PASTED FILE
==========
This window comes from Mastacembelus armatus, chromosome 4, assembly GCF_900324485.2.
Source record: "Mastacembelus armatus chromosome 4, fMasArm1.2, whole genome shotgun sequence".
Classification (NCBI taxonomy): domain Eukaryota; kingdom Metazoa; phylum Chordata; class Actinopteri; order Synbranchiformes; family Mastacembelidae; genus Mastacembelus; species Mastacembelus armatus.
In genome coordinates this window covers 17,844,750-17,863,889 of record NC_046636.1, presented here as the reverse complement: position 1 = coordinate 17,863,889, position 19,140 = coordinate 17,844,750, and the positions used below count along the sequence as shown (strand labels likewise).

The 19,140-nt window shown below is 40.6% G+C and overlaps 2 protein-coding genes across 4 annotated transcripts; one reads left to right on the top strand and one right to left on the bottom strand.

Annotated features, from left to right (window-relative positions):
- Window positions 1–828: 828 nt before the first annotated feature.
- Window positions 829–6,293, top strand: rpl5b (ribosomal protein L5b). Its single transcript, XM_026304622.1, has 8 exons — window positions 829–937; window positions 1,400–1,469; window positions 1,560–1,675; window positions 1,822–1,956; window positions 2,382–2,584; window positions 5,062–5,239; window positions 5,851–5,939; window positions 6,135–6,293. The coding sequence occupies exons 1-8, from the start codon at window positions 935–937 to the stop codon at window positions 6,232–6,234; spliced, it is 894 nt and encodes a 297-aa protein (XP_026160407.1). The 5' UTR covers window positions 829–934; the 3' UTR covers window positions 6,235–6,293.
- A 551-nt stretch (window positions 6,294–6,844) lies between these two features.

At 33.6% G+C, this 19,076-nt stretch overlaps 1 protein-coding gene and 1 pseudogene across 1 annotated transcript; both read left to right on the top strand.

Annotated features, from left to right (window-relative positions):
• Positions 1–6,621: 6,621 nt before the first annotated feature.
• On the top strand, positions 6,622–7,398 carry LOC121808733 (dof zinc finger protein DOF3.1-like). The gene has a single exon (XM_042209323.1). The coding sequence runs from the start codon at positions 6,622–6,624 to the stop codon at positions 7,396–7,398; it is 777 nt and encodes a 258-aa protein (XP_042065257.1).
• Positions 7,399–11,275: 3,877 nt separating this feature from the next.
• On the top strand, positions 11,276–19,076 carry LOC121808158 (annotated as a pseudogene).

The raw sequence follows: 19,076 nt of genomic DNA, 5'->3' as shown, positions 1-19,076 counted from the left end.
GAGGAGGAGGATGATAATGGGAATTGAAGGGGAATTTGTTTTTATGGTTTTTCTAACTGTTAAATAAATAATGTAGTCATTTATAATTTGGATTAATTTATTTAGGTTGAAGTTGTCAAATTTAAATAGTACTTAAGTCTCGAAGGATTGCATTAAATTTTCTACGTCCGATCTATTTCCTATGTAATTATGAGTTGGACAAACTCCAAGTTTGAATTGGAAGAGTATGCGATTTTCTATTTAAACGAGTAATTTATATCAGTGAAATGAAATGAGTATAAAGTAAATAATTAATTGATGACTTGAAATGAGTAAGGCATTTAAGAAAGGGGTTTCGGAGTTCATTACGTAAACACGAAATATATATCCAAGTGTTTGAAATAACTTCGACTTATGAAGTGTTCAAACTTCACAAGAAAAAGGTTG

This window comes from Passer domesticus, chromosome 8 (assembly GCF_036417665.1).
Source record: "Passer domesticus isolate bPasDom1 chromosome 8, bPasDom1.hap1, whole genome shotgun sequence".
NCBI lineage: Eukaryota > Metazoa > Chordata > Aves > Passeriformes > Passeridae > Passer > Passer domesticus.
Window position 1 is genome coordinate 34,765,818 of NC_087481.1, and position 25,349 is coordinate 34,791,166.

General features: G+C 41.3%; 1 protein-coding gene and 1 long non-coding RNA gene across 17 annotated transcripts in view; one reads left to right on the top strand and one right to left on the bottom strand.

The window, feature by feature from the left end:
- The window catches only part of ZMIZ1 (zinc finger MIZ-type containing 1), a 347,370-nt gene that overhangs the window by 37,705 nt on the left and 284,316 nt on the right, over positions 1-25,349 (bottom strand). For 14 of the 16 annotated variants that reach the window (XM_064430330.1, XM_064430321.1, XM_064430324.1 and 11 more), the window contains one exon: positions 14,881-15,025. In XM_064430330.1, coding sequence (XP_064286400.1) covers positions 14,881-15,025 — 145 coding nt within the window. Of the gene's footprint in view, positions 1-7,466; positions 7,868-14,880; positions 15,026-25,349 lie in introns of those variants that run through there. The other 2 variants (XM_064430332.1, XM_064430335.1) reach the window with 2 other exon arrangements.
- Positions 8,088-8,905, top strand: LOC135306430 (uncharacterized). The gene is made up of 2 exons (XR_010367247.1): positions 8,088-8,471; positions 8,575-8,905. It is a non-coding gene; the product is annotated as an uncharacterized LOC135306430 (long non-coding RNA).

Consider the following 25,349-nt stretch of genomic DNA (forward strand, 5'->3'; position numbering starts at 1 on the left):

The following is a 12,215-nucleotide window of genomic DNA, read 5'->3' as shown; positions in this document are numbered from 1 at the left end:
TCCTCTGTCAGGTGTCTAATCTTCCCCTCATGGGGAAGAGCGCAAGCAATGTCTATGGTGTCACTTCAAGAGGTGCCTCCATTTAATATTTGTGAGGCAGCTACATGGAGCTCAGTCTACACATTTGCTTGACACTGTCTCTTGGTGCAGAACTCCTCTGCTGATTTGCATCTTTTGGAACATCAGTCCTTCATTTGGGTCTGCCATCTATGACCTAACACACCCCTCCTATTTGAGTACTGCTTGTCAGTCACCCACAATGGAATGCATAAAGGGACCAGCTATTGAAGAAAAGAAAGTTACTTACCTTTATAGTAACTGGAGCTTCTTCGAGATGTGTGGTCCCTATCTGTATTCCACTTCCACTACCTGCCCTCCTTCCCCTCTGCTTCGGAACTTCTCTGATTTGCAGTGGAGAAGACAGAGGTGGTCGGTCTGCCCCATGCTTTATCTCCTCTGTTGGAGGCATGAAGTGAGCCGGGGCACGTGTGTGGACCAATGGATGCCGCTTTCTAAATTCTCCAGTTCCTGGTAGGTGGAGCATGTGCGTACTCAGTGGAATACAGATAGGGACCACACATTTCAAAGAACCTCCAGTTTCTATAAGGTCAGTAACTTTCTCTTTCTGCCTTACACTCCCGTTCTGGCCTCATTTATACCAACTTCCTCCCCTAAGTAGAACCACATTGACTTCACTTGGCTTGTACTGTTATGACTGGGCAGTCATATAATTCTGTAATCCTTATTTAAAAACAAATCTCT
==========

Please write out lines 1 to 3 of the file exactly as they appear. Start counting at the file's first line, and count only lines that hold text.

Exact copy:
This window comes from Mastacembelus armatus, chromosome 4, assembly GCF_900324485.2.
Source record: "Mastacembelus armatus chromosome 4, fMasArm1.2, whole genome shotgun sequence".
Classification (NCBI taxonomy): domain Eukaryota; kingdom Metazoa; phylum Chordata; class Actinopteri; order Synbranchiformes; family Mastacembelidae; genus Mastacembelus; species Mastacembelus armatus.